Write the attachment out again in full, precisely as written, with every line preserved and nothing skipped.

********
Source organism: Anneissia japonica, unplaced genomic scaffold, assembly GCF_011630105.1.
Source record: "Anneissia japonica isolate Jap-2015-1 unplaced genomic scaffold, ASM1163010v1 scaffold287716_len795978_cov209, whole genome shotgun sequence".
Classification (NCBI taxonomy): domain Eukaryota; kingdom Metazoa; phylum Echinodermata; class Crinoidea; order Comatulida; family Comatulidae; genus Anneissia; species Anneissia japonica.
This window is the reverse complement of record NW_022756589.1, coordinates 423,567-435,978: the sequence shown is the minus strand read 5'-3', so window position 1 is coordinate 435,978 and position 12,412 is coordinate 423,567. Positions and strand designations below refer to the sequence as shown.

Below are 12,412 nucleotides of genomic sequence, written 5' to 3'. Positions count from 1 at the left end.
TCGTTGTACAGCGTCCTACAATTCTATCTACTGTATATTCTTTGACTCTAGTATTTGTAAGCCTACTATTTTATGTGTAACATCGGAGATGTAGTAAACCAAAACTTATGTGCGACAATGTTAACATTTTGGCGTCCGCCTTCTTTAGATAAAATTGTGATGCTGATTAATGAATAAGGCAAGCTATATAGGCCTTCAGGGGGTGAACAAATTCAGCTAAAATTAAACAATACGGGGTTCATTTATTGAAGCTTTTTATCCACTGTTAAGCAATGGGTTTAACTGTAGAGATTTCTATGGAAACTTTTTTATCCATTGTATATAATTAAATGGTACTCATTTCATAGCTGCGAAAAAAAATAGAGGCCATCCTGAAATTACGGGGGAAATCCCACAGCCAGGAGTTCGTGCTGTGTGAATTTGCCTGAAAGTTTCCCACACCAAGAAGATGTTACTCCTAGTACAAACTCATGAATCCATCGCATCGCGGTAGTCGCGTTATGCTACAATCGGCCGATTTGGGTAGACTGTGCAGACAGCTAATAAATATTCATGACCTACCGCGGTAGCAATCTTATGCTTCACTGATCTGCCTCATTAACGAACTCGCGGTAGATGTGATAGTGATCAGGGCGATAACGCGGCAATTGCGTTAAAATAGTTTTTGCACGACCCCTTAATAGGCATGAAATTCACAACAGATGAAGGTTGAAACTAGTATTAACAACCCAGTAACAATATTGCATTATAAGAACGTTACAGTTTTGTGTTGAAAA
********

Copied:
Source organism: Anneissia japonica, unplaced genomic scaffold, assembly GCF_011630105.1.
Source record: "Anneissia japonica isolate Jap-2015-1 unplaced genomic scaffold, ASM1163010v1 scaffold287716_len795978_cov209, whole genome shotgun sequence".
Classification (NCBI taxonomy): domain Eukaryota; kingdom Metazoa; phylum Echinodermata; class Crinoidea; order Comatulida; family Comatulidae; genus Anneissia; species Anneissia japonica.
This window is the reverse complement of record NW_022756589.1, coordinates 423,567-435,978: the sequence shown is the minus strand read 5'-3', so window position 1 is coordinate 435,978 and position 12,412 is coordinate 423,567. Positions and strand designations below refer to the sequence as shown.

Below are 12,412 nucleotides of genomic sequence, written 5' to 3'. Positions count from 1 at the left end.
TCGTTGTACAGCGTCCTACAATTCTATCTACTGTATATTCTTTGACTCTAGTATTTGTAAGCCTACTATTTTATGTGTAACATCGGAGATGTAGTAAACCAAAACTTATGTGCGACAATGTTAACATTTTGGCGTCCGCCTTCTTTAGATAAAATTGTGATGCTGATTAATGAATAAGGCAAGCTATATAGGCCTTCAGGGGGTGAACAAATTCAGCTAAAATTAAACAATACGGGGTTCATTTATTGAAGCTTTTTATCCACTGTTAAGCAATGGGTTTAACTGTAGAGATTTCTATGGAAACTTTTTTATCCATTGTATATAATTAAATGGTACTCATTTCATAGCTGCGAAAAAAAATAGAGGCCATCCTGAAATTACGGGGGAAATCCCACAGCCAGGAGTTCGTGCTGTGTGAATTTGCCTGAAAGTTTCCCACACCAAGAAGATGTTACTCCTAGTACAAACTCATGAATCCATCGCATCGCGGTAGTCGCGTTATGCTACAATCGGCCGATTTGGGTAGACTGTGCAGACAGCTAATAAATATTCATGACCTACCGCGGTAGCAATCTTATGCTTCACTGATCTGCCTCATTAACGAACTCGCGGTAGATGTGATAGTGATCAGGGCGATAACGCGGCAATTGCGTTAAAATAGTTTTTGCACGACCCCTTAATAGGCATGAAATTCACAACAGATGAAGGTTGAAACTAGTATTAACAACCCAGTAACAATATTGCATTATAAGAACGTTACAGTTTTGTGTTGAAAA